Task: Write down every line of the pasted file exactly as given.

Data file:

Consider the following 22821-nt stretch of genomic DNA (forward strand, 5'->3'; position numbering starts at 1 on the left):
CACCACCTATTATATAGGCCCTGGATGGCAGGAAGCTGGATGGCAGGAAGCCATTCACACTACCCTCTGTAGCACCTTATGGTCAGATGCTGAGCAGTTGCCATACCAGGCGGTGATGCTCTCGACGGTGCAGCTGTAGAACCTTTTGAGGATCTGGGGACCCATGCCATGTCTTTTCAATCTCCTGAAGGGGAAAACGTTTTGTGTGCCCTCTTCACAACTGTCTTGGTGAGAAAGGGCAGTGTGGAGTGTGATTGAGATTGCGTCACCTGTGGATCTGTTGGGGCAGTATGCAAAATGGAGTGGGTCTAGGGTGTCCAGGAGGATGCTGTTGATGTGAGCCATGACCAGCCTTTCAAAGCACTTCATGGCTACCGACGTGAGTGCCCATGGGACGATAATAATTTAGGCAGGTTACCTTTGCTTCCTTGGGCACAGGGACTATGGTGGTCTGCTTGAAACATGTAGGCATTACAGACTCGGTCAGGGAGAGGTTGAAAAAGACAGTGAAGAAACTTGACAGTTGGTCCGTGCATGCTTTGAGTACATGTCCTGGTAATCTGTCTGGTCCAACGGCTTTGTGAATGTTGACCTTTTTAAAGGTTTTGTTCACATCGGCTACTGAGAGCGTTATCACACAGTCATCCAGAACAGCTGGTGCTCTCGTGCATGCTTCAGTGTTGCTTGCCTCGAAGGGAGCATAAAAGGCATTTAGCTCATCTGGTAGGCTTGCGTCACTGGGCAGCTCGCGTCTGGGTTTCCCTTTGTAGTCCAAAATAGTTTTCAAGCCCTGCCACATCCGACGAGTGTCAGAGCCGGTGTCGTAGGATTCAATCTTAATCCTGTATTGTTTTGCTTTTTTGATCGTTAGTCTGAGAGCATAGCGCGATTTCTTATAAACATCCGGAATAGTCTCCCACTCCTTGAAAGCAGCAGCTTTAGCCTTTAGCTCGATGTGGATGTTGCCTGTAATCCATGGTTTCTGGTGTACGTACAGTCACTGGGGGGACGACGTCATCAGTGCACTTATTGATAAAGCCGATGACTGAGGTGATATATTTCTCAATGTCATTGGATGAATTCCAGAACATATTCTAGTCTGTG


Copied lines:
Consider the following 22821-nt stretch of genomic DNA (forward strand, 5'->3'; position numbering starts at 1 on the left):
CACCACCTATTATATAGGCCCTGGATGGCAGGAAGCTGGATGGCAGGAAGCCATTCACACTACCCTCTGTAGCACCTTATGGTCAGATGCTGAGCAGTTGCCATACCAGGCGGTGATGCTCTCGACGGTGCAGCTGTAGAACCTTTTGAGGATCTGGGGACCCATGCCATGTCTTTTCAATCTCCTGAAGGGGAAAACGTTTTGTGTGCCCTCTTCACAACTGTCTTGGTGAGAAAGGGCAGTGTGGAGTGTGATTGAGATTGCGTCACCTGTGGATCTGTTGGGGCAGTATGCAAAATGGAGTGGGTCTAGGGTGTCCAGGAGGATGCTGTTGATGTGAGCCATGACCAGCCTTTCAAAGCACTTCATGGCTACCGACGTGAGTGCCCATGGGACGATAATAATTTAGGCAGGTTACCTTTGCTTCCTTGGGCACAGGGACTATGGTGGTCTGCTTGAAACATGTAGGCATTACAGACTCGGTCAGGGAGAGGTTGAAAAAGACAGTGAAGAAACTTGACAGTTGGTCCGTGCATGCTTTGAGTACATGTCCTGGTAATCTGTCTGGTCCAACGGCTTTGTGAATGTTGACCTTTTTAAAGGTTTTGTTCACATCGGCTACTGAGAGCGTTATCACACAGTCATCCAGAACAGCTGGTGCTCTCGTGCATGCTTCAGTGTTGCTTGCCTCGAAGGGAGCATAAAAGGCATTTAGCTCATCTGGTAGGCTTGCGTCACTGGGCAGCTCGCGTCTGGGTTTCCCTTTGTAGTCCAAAATAGTTTTCAAGCCCTGCCACATCCGACGAGTGTCAGAGCCGGTGTCGTAGGATTCAATCTTAATCCTGTATTGTTTTGCTTTTTTGATCGTTAGTCTGAGAGCATAGCGCGATTTCTTATAAACATCCGGAATAGTCTCCCACTCCTTGAAAGCAGCAGCTTTAGCCTTTAGCTCGATGTGGATGTTGCCTGTAATCCATGGTTTCTGGTGTACGTACAGTCACTGGGGGGACGACGTCATCAGTGCACTTATTGATAAAGCCGATGACTGAGGTGATATATTTCTCAATGTCATTGGATGAATTCCAGAACATATTCTAGTCTGTG